Here in the Southern mountains, the old-timers (and many young people as well) still predict the weather by “the signs,” that is, the signs found in nature. One of those signs is the coloration of the wooly worms.
Wooly worms, also known as wooly bears, are found across the U.S., Canada, and Mexico and are caterpillars of the Isabella Tiger Moth. Their bodies are said to have 13 segments, corresponding to 13 weeks of winter, and have bands of black and brown coloration.
Some years we see wooly worms as early as the month of June. Last year I didn’t see my first one until the month of October. This year I haven’t seen any at all! And I don’t know anyone who has seen one.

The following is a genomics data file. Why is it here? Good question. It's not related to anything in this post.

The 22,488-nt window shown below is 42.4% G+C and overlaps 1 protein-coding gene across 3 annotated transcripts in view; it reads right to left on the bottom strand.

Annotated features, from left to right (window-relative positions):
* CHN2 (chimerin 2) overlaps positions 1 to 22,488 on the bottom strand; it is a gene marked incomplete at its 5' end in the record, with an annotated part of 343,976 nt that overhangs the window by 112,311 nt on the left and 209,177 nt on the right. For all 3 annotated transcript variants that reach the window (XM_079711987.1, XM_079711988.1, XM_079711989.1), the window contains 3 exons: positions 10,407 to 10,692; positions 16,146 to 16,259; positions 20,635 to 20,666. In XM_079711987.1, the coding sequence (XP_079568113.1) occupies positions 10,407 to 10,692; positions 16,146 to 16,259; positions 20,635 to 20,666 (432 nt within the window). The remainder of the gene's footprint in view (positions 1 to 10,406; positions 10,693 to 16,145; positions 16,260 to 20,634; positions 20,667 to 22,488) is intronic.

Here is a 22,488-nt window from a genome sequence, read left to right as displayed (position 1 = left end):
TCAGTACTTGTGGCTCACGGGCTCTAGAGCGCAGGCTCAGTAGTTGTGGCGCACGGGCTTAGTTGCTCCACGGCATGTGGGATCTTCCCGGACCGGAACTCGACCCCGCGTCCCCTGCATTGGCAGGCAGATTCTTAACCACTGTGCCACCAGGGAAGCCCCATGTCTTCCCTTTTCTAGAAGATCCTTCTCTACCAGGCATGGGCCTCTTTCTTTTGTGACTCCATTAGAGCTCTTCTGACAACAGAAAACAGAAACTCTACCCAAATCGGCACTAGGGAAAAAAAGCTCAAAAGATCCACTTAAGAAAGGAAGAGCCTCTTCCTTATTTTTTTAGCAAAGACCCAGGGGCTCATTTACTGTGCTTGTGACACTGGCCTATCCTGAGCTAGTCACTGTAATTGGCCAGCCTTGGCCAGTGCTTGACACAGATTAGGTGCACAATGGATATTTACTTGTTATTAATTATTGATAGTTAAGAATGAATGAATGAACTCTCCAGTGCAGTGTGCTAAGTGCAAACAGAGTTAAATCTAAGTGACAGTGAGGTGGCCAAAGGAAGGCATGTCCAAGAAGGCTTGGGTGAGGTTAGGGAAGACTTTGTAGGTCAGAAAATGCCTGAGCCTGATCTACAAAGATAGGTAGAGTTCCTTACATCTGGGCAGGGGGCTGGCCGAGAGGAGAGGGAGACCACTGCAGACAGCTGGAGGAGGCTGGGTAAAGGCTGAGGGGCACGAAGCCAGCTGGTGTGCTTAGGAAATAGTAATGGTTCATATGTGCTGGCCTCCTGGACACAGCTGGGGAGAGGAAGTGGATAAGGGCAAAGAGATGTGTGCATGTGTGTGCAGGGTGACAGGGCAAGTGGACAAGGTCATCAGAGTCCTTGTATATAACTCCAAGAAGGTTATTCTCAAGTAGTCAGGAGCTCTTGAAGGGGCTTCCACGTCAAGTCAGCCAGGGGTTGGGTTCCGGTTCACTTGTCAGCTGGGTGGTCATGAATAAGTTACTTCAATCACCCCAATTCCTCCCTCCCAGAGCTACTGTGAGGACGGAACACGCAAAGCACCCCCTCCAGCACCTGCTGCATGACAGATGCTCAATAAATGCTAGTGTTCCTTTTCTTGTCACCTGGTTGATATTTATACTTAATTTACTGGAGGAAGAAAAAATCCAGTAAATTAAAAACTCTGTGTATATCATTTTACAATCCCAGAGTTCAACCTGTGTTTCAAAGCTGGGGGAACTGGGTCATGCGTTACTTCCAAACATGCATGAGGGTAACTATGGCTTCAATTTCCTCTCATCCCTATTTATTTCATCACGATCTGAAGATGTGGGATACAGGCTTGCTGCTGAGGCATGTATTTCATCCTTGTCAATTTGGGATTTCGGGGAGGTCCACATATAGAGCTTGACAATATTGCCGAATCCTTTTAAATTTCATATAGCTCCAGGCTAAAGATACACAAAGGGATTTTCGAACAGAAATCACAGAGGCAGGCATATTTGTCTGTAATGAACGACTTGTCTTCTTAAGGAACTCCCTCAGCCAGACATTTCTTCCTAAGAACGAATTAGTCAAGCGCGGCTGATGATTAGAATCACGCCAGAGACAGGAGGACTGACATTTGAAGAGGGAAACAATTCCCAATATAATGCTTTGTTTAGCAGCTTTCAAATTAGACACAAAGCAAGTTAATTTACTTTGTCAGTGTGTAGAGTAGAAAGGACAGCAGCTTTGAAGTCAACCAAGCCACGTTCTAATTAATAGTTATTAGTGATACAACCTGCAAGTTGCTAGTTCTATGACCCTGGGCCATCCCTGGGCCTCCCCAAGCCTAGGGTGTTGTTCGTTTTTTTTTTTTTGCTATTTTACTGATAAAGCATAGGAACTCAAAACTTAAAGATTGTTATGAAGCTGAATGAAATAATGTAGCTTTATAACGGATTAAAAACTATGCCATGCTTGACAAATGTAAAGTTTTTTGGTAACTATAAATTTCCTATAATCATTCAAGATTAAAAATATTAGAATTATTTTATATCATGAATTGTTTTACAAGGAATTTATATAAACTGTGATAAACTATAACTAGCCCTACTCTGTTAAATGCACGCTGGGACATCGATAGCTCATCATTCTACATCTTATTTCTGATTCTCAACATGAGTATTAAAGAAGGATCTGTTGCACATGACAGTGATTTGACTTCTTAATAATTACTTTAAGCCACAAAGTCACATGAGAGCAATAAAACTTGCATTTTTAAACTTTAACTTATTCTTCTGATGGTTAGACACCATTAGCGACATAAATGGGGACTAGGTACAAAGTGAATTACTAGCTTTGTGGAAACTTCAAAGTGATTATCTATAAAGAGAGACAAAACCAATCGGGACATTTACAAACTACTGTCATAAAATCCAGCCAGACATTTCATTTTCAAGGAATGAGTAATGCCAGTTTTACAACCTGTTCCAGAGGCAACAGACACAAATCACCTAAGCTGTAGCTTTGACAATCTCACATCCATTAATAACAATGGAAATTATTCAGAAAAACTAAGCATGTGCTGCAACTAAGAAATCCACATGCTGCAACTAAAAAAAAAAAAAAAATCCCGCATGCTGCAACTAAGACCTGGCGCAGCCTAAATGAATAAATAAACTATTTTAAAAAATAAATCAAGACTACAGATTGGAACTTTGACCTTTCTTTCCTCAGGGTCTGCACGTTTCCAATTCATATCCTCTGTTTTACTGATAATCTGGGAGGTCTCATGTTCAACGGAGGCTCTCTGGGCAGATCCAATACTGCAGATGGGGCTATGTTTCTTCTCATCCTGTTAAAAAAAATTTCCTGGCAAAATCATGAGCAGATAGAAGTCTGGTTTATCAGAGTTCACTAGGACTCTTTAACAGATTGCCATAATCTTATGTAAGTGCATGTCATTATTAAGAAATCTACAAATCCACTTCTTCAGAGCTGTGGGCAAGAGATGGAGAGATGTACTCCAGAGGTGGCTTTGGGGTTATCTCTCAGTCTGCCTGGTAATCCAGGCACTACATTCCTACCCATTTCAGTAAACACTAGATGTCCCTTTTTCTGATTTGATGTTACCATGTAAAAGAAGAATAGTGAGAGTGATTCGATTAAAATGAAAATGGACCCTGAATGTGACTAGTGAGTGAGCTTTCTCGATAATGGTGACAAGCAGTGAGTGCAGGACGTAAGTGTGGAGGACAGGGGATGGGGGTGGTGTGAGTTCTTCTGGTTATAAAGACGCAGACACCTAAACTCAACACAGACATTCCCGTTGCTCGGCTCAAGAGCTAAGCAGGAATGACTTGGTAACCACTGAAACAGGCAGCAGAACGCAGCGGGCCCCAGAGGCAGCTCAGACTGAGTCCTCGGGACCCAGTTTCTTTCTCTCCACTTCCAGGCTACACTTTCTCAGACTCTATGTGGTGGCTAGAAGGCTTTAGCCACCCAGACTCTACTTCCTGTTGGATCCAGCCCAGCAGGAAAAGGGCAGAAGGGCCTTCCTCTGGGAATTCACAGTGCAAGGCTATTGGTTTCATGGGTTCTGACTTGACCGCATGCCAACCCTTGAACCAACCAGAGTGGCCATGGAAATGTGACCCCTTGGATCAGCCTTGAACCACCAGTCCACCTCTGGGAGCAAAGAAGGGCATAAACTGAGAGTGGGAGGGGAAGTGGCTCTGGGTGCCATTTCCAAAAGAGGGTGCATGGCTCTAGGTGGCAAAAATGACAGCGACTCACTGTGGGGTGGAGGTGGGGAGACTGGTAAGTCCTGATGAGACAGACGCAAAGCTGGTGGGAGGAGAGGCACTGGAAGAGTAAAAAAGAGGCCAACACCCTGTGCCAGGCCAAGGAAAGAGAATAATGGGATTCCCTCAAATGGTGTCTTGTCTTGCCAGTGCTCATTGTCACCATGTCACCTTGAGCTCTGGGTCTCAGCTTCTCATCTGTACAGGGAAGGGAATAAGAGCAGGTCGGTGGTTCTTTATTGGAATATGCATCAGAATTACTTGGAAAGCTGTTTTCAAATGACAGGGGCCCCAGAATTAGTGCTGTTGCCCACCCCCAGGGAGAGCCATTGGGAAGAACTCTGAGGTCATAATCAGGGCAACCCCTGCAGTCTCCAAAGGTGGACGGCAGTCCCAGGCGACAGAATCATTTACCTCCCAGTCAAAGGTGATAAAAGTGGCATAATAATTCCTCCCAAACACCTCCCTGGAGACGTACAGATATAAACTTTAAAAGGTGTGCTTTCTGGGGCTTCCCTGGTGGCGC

Weather lore about wooly worms is found in three versions. Some folks say that the amount of black is an indication of the severity of the coming winter. This is the version with which I am familiar. The more black on the wooly worm, the longer, colder, and severe the winter will be. If the wooly worm has more brown segments, the winter will be mild.
Other folks say that the wooliness of the coat predicts the weather. The woolier the coat, the colder the winter. (I honestly wouldn’t know how to measure the wooliness of a wooly worm’s coat.)
Still other folks believe that if the wooly worm is crawling in a southerly direction, it is trying to get away from an upcoming cold winter.
Since no one seems to have seen any wooly worms this year, who knows what kind of winter we will have!